Why Anthony Hobday’s sentence-style form is bad UX (and what to do instead)

Anthony asked me to tell him why his sentence-style form is awful.

A form to join a waiting list laid out as a sentence.

In case you didn’t know:

I love attacking bad UX.

So when I got Anthony’s message, I dashed to the computer to tap out a quick response (which I’ll share in a sec).

But I want to point out that most sentence-style forms (also known as natural language forms) are a lot more complicated than Anthony’s. They usually have multiple fields, longer sentences and other issues that Anthony’s design doesn’t have.

But his design still has plenty of issues, some of which are rarely found in other sentence-style forms.

I’ll also tell you what I’d do instead (the most boring, simple, obvious, uncontentious thing that gets you zero cool points but actually gives users the best UX).

Here goes:

Issue #1: There’s more for users to read

The words “Enter your” and “to” don’t add value.

This makes users work harder than they have to.

Issue #2: The button label looks like a mistake

Because the form only has one input it has to include the button to make it work as a sentence.

But this is unconventional, looks a bit like a mistake and is inconsistent with regular button text.

Issue #3: There’s no space to show an error inline

This is because the sentence layout means that showing an error would break the layout.

But good design accommodates different states.

Issue #4: Translation can break the layout

Some other languages have longer words which will break the layout.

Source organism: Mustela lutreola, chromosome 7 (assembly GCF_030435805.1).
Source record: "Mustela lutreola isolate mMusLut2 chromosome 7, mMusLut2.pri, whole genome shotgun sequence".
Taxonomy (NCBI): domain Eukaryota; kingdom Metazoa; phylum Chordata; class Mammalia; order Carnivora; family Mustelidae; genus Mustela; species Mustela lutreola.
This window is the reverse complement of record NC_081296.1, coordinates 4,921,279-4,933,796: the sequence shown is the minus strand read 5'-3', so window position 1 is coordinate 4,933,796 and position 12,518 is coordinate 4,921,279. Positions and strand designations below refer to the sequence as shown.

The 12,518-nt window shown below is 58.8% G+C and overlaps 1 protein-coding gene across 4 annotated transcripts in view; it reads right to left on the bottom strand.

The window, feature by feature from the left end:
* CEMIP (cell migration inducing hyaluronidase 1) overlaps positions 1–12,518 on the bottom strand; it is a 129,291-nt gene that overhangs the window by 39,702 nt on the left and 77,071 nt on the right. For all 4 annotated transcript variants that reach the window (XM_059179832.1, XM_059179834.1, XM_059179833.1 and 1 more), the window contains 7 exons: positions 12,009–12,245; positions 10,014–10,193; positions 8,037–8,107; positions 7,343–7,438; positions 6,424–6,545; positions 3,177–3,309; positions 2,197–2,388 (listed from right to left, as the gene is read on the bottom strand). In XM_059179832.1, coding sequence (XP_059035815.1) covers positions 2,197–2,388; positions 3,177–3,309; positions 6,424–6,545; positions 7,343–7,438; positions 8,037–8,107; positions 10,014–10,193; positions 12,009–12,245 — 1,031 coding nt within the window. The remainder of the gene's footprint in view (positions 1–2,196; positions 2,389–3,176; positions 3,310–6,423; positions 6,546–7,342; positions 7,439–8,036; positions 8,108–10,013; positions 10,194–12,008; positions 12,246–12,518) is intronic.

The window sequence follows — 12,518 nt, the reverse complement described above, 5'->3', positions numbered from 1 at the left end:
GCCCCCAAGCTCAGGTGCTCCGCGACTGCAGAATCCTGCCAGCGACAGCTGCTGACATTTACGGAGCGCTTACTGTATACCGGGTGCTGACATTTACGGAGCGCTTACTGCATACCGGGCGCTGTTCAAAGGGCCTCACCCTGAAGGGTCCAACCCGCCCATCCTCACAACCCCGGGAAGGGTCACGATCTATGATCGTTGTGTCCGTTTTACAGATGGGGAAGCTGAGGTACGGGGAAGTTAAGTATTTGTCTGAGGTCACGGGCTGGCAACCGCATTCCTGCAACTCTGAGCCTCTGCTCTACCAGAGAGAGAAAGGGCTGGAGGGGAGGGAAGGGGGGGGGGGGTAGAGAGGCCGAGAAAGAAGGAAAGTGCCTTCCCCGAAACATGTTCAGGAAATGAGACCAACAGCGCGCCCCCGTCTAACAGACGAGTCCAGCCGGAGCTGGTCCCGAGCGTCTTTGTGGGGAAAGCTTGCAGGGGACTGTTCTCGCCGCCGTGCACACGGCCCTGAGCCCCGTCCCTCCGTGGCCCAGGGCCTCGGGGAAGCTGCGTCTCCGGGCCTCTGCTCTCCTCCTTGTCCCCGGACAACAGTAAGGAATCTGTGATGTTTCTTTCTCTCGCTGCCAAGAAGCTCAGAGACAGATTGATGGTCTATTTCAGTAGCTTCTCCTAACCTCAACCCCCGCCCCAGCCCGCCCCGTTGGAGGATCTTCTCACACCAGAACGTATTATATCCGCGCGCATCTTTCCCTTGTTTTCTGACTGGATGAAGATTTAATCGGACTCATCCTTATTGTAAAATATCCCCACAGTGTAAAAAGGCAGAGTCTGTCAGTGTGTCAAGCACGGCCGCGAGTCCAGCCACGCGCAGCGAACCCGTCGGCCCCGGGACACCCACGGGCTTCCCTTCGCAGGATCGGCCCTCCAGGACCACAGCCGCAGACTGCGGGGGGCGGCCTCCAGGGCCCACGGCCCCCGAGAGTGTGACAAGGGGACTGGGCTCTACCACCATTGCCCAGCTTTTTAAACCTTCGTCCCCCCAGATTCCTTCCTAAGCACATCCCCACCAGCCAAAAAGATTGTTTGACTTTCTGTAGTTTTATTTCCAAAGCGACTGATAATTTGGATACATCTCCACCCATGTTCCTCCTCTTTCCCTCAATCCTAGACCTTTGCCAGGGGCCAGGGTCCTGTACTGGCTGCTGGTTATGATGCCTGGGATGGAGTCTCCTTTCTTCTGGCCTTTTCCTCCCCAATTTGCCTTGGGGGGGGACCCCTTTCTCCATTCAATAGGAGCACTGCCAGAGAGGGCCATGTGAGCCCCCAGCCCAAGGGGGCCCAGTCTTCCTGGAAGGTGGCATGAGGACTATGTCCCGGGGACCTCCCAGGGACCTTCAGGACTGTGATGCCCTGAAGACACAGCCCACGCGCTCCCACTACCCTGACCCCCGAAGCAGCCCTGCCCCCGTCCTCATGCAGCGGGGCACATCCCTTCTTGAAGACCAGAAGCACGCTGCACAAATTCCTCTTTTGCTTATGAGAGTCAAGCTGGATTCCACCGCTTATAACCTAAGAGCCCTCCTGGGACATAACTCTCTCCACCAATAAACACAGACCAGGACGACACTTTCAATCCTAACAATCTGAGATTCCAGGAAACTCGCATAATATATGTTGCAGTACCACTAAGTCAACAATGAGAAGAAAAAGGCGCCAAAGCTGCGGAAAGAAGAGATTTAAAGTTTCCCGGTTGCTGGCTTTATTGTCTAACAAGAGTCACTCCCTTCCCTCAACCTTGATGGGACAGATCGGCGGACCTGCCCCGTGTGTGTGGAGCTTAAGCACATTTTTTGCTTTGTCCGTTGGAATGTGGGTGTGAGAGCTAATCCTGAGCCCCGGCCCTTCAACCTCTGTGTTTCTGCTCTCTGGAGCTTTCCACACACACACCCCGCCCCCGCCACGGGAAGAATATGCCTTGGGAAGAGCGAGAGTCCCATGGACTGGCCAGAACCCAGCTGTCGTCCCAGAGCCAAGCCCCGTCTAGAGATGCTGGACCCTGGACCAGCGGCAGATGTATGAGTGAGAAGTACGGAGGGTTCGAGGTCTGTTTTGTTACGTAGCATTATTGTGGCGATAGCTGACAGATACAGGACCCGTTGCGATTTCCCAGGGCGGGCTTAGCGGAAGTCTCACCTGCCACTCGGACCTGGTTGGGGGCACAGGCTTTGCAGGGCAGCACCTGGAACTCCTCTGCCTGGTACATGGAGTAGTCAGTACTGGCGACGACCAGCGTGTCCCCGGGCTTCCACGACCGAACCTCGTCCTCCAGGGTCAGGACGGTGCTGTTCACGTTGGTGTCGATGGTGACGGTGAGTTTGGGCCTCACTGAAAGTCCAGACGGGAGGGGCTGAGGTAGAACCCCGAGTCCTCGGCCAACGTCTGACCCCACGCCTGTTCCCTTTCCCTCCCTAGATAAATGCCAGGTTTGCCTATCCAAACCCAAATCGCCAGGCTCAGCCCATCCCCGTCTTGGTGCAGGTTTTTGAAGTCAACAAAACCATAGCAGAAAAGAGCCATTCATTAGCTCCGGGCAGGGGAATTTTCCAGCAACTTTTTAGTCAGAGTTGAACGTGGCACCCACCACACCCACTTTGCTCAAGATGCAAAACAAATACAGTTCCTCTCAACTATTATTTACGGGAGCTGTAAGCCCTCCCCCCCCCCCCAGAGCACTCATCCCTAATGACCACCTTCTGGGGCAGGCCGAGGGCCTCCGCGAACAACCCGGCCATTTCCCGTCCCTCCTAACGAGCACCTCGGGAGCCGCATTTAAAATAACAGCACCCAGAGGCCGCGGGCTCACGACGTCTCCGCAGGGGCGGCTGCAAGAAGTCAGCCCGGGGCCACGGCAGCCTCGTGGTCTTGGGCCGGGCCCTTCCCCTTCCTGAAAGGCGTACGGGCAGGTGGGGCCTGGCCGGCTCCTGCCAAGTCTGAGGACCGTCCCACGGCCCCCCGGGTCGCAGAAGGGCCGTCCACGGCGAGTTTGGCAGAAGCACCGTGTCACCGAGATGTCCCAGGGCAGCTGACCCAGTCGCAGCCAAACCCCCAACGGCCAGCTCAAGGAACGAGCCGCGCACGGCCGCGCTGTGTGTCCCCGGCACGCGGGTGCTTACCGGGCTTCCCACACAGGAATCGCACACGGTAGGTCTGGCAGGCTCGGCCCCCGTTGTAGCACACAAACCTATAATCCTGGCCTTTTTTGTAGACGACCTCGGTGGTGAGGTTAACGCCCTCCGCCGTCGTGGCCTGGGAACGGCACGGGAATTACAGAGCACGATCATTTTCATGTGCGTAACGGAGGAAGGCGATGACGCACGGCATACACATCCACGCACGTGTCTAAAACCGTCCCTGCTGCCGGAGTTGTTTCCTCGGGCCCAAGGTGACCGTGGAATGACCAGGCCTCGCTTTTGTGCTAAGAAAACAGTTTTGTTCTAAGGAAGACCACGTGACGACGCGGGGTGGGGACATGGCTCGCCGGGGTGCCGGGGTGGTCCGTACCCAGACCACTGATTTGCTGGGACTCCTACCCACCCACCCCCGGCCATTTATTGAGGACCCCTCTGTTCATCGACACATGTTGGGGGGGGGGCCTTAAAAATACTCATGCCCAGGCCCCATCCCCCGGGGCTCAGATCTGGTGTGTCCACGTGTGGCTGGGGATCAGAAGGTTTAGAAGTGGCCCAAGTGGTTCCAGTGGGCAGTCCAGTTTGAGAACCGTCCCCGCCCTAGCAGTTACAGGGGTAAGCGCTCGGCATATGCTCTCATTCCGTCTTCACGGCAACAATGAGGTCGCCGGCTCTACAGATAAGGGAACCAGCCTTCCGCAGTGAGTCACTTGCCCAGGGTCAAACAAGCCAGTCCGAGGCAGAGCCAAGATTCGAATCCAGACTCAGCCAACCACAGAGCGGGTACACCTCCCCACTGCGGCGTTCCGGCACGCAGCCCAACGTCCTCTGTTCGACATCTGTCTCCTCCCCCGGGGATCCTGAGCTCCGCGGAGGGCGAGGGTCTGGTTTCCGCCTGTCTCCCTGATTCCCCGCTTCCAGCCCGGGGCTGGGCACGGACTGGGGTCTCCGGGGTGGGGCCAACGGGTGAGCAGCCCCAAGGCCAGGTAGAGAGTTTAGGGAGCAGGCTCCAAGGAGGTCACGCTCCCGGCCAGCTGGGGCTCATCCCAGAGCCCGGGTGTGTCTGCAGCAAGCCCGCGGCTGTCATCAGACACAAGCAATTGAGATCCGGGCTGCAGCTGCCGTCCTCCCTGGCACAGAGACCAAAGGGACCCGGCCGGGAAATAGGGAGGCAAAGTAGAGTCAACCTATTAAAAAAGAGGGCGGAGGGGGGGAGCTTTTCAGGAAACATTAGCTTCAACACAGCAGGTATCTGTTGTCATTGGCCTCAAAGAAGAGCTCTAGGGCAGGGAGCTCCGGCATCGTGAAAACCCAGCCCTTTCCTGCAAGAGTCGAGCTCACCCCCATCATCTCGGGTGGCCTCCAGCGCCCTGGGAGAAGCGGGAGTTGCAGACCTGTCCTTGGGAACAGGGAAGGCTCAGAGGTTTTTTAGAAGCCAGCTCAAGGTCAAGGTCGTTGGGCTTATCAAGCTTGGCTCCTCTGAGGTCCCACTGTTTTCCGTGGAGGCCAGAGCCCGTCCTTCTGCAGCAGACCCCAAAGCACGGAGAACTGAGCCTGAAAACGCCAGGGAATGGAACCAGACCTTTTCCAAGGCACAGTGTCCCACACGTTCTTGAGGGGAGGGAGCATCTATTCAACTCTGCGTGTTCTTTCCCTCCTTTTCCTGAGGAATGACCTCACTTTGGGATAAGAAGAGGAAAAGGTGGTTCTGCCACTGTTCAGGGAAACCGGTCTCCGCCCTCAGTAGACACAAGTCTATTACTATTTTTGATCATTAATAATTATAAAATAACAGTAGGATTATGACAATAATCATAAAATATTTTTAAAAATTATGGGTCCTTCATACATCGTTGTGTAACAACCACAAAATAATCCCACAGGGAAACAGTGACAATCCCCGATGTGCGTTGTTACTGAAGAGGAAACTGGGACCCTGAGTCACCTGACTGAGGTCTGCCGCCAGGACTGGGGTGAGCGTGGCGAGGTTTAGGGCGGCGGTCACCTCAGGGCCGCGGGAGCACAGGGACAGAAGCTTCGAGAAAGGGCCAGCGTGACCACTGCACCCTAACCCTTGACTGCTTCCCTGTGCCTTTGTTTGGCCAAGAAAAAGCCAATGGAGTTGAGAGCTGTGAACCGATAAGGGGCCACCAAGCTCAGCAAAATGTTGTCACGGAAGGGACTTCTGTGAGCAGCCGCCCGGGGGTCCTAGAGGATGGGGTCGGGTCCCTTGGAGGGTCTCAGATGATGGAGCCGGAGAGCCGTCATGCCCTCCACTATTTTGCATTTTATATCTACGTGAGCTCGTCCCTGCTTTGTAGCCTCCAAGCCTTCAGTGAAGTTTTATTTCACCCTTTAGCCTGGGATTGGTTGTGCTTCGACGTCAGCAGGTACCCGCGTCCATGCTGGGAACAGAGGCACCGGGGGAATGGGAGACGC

But good design works for all languages.

Issue #5: It’ll break on mobile

This is because the button will wrap onto another line.

But good design works on all screen sizes.

Issue #6: It uses placeholder text

Placeholder text is a whole thing of it’s own but as a quick summary:

  • it may get cropped
  • it may be mistaken for an answer
  • it’s harder to read

Good design is the opposite of all 3.

Issue #7: It doesn’t look like a real form

While this doesn’t apply so much to Anthony’s design I wanted to mention this because most sentence-style forms don’t look like forms at all.

But forms should look like forms so users can recognise them as such without having to think.

There are many form design challenges that are complicated and need due care and attention…

But sentence-style forms aren’t one of them.

Just lay out the form normally with a:

  • Label
  • Input
  • Button

Then get back to solving real UX problems instead.

If you’d like to do just that, you might like my course, Form Design Mastery: